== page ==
We now have some details on the timeline of the Castro Theatre's upcoming closure and renovation at the hands of Another Planet Entertainment — renovations that will include the controversial removal of seats.
It will have been a full two years since Another Planet (APE) announced its management takeover of the Castro when the historic theater closes on February 4, 2024. And as Hoodline reports, the renovation is now expected to take around 16 months, with a planned reopening timeframe of "Summer 2025."
Neighborhood activists spent much of the early part of this year battling over details of the future of the theater, with many up in arms over APE's plan to remove the orchestra-level seats in the theater and install tiered platforms — much like those that are on the orchestra level of Oakland's Fox Theatre, which APE also oversaw the renovation of nearly two decades ago.
One group of motivated protesters also put together their own competing management proposal for the Castro which focused on film screenings. That plan was dismissed in May as untenable by the theater owners, the Nasser family.
APE ultimately got their way, with the SF Board of Supervisors approving their renovation plans in June. And the firm got its final approval in October to expand liquor service to the theater's second floor.
As Hoodline explains, the renovations will include careful restoration of the theater's ornate ceiling details and side-wall murals. And while the permanent seats will be removed on the orchestra level, APE plans to have removable seating that can be installed for film screenings and sit-down performances, and then uninstalled for bigger concert events.
Future programming at the Castro remains an open question, though it is likely to include a broad mix of music acts, drag performances, film festivals, standup comedy, and one-off film screenings. The theater, with a 1,400-person capacity (including around 600 permanent seats on the mezzanine), provides a new mid-size venue for Another Planet to work with — larger than The Independent, but smaller than the Fox or Bill Graham Civic Auditorium, which play host to more popular acts.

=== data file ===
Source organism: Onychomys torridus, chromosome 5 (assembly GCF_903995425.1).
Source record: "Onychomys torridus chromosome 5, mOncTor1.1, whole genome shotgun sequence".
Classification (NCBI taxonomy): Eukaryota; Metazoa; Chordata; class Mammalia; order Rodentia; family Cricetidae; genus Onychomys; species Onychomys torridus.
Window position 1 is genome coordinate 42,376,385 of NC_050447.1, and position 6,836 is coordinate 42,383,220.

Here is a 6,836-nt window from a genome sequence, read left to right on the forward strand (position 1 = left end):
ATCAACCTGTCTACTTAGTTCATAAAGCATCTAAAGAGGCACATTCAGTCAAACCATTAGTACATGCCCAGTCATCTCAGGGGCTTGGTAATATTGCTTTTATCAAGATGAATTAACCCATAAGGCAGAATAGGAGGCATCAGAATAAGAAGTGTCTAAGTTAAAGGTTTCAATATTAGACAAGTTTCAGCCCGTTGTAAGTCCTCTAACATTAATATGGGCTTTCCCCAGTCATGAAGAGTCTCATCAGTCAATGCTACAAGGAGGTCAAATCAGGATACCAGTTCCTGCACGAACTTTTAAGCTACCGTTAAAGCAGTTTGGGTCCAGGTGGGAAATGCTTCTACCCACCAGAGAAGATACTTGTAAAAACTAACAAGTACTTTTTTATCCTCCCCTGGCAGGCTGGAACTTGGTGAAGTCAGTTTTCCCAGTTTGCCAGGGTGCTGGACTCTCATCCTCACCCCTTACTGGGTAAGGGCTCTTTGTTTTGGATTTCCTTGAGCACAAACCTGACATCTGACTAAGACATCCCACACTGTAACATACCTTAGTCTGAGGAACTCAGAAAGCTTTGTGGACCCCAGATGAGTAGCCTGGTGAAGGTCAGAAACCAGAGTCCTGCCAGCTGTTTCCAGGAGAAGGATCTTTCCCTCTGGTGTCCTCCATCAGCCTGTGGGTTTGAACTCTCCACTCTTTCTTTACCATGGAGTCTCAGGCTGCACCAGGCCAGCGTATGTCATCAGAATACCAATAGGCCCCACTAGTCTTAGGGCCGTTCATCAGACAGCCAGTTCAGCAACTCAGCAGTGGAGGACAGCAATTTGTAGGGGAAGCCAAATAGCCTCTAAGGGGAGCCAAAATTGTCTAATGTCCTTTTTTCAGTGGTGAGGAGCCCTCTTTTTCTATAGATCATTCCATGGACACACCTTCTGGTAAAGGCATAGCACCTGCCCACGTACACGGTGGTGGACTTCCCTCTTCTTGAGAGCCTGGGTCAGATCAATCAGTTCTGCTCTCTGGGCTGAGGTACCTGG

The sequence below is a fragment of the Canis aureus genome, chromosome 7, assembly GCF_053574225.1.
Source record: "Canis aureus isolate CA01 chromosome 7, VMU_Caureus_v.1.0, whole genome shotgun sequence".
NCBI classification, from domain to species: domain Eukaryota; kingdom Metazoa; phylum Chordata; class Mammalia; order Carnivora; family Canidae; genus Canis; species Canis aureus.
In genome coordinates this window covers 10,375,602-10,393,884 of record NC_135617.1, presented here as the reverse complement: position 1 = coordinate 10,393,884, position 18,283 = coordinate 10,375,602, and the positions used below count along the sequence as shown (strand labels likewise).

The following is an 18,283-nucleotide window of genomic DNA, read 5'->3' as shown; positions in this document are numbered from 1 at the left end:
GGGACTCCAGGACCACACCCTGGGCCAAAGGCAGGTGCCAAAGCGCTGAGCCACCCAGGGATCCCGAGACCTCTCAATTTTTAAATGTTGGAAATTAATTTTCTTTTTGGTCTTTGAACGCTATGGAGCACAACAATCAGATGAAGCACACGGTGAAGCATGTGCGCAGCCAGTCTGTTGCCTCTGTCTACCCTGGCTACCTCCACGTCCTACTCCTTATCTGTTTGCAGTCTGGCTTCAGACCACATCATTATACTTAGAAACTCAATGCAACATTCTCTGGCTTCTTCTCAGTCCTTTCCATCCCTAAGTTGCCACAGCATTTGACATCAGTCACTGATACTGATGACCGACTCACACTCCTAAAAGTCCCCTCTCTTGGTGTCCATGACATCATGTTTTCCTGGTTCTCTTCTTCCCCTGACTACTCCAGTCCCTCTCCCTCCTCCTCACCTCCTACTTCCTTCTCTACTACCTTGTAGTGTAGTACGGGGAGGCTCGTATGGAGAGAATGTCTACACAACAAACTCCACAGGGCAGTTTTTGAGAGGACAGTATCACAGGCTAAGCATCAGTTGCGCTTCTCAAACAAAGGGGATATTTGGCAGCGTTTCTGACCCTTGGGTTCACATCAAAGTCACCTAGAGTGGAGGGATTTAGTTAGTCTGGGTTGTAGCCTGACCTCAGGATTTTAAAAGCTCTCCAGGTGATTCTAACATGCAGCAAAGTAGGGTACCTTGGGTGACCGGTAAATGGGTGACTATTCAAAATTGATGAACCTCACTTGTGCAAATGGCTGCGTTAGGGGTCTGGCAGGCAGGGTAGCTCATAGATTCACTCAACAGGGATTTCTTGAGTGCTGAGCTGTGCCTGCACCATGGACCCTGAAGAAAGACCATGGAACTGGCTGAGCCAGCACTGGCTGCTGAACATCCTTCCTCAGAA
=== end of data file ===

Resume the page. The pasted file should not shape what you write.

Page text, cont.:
"Another Planet Entertainment is thrilled to begin the work to restore the Castro Theatre to its 1922 architectural glory and ensure its continued place in the hearts of film lovers, music lovers, and the LGBTQ+ community,” said Mary Conde, APE's senior vice president, in a statement.
Activists and neighborhood film buffs remain concerned that the film aspect will be shoved aside for more profitable programming once the theater reopens. And one sticking point prior to the supervisors' sign-off in June had to do with community engagement by APE, and how much LGBTQ programming will occur.
"What seemed like very simple expectations were just deemed impossible,” Castro LGBTQ Cultural District co-chair Jen Reck said in public comments before the June vote. “It feels very disappointing if what is voted upon is one meeting annually with the Cultural District."
Reck added, "To have a representative for APE say they want the Castro Theatre to be the global LGBTQ cultural hub, and then at minimum they’ll have 25% of LGBTQ programming, but they can’t understand how they would ever figure out what that might actually entail because it’s complex — that’s where the community comes in."
In the meantime, the Castro has had a somewhat full schedule of familiarly LGBTQ-focused events in November and December, including a Bette Davis double-feature screening two Sundays ago, and upcoming concerts by the Gay Men's Chorus. Also, drag legend Justin Vivian Bond and partner Kenny Mellman are bringing their Kiki & Herb holiday show to the Castro this weekend, and gay performer and comedian Matt Rogers is bringing his cabaret show "Have You Heard of Christmas?" there next week.
A double-feature of It's a Wonderful Life and Die Hard will be screening this Sunday.